Flashman on the March

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HarperCollins, 2005 - Abyssinian Expedition, 1867-1868 - 317 pages
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Harry Flashman: the unrepentant bully of Tom Brown's schooldays, now with a Victoria Cross, has three main talents -- horsemanship, facility with foreign languages and fornication. A reluctant military hero, Flashman plays a key part in most of the defining military campaigns of the 19th century, despite trying his utmost to escape them all.

Many have marvelled at General Napier's daring 1868 expedition through the treacherous peaks and bottomless chasms of Abyssinia to rescue a small group of British citizens held captive by the mad tyrant Emperor Theodore. But the vital role of Sir Harry Flashman, V.C., in the success of this campaign has hitherto gone unrecorded.

Flashman's undeserved reputation for heroism renders him the British Army's candidate of choice when it comes to skulking behind enemy lines in Ali Baba attire. After all, who but the great amorist could contemplate navigating a land populated by hostile tribes and the loveliest (and most savage) women in Africa, from leather-clad nymphs with a penchant for torture to a voluptuous barbarian queen with a reputation for throwing disobliging guests to her pet lions?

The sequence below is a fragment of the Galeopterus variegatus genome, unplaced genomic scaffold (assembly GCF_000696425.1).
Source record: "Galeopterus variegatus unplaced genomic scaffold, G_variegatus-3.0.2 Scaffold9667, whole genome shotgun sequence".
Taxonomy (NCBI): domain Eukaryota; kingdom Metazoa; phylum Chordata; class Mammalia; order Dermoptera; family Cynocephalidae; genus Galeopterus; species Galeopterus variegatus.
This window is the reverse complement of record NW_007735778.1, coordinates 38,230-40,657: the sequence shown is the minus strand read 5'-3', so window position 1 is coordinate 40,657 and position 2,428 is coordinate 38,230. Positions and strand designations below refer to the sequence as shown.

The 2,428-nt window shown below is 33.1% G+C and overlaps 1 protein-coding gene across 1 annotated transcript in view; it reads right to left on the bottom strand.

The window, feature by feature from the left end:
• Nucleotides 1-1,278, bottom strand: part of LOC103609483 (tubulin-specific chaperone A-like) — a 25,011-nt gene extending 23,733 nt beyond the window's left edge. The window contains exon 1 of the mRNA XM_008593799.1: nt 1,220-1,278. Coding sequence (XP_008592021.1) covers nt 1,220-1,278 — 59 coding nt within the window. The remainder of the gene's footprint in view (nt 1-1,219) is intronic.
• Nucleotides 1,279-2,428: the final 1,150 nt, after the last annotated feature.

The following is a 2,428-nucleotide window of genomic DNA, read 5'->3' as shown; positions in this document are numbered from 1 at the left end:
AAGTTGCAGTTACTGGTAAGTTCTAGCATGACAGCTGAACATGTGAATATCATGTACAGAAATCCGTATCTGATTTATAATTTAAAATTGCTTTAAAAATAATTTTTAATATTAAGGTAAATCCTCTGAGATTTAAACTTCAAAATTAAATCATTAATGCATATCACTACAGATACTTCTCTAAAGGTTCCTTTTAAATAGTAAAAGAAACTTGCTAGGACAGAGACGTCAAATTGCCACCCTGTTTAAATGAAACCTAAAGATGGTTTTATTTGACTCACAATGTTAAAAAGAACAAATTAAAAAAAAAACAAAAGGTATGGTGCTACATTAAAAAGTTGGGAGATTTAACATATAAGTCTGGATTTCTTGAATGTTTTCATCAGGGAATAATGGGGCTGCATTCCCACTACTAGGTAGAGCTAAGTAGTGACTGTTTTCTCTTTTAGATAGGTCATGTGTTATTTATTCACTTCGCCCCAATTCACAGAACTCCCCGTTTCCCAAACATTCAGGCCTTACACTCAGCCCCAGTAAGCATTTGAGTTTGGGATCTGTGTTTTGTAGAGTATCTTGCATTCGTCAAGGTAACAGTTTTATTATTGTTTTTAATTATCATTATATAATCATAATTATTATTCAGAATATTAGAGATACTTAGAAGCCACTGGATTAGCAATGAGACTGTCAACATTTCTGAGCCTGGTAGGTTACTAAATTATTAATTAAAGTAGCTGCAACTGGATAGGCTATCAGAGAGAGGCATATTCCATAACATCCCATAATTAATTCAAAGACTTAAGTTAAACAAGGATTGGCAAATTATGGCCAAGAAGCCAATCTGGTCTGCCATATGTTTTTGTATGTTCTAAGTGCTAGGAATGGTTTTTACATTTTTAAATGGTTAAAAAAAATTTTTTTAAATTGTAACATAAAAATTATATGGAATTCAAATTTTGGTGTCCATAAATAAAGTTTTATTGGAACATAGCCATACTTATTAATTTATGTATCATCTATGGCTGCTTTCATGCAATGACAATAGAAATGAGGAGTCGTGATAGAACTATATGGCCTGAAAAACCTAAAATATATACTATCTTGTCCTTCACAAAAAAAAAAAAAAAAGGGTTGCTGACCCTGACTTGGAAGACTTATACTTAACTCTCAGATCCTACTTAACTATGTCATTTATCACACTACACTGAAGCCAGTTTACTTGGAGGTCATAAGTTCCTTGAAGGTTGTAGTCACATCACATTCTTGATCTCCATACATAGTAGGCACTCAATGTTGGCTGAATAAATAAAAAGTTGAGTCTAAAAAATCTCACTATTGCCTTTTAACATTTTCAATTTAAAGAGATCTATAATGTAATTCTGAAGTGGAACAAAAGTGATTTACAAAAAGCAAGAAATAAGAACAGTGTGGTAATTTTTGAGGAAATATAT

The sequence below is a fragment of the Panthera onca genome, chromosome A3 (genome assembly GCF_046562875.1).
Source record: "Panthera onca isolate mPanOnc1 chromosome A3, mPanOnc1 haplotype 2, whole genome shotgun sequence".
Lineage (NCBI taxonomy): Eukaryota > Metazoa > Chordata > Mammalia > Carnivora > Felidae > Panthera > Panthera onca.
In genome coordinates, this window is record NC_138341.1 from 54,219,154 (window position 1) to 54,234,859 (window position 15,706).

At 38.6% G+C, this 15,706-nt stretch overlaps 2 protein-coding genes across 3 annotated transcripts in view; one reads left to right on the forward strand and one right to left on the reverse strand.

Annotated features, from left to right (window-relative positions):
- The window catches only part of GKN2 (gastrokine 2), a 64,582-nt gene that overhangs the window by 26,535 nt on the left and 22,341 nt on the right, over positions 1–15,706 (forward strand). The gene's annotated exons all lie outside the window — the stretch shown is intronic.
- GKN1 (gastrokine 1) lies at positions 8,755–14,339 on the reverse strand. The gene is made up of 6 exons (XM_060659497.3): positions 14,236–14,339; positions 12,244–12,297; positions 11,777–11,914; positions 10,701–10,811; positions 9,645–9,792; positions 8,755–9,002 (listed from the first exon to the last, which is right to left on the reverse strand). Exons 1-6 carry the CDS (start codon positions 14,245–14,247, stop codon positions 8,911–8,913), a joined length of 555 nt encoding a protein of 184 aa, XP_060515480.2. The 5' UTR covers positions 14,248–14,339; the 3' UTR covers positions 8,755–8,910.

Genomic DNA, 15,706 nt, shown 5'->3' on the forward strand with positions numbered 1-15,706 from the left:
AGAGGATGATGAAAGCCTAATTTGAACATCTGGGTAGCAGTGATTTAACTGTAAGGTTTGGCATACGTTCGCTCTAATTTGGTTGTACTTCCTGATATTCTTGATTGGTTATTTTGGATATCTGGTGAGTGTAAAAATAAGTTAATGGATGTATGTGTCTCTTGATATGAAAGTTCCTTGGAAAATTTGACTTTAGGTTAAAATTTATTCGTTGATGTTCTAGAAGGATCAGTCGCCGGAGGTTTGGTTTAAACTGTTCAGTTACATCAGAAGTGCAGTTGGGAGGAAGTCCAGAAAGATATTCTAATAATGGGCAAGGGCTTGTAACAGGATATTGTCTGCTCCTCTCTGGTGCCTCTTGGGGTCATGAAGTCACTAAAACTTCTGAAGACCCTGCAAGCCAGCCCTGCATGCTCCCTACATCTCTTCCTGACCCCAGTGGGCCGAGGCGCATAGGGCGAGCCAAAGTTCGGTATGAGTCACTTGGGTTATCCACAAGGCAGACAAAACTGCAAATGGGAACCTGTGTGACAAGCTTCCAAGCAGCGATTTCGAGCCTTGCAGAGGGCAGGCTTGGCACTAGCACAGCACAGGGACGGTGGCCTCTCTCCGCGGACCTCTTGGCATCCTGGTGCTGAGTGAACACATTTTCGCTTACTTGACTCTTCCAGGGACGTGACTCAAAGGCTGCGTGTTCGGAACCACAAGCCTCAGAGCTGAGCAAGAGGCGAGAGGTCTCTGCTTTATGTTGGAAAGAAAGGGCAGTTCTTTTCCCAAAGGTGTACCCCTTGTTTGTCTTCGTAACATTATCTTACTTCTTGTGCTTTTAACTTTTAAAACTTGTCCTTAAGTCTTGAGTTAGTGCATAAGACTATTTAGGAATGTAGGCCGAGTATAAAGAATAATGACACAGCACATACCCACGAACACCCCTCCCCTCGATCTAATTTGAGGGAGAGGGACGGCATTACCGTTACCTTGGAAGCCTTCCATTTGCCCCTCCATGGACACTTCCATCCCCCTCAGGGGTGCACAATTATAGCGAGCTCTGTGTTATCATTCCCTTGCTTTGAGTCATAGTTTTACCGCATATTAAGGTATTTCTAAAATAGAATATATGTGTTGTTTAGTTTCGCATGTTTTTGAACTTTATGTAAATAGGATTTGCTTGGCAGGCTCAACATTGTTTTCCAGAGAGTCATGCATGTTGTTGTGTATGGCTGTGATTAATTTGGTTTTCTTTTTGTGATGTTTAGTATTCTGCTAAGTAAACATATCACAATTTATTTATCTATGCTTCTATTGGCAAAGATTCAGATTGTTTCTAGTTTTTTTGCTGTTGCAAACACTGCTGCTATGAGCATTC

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About the author (2005)

George MacDonald Fraser OBE was a bestselling historical

novelist, journalist and screenwriter. Having worked on newspapers in Britain and Canada he is perhaps most famous for his series of Flashman novels and his anti-hero Harry Flashman. In addition to his novels he also wrote numerous screenplays, most notably The Three Musketeers and the James Bond film Octopussy. George MacDonald Fraser died in January 2008 at the age of 82.

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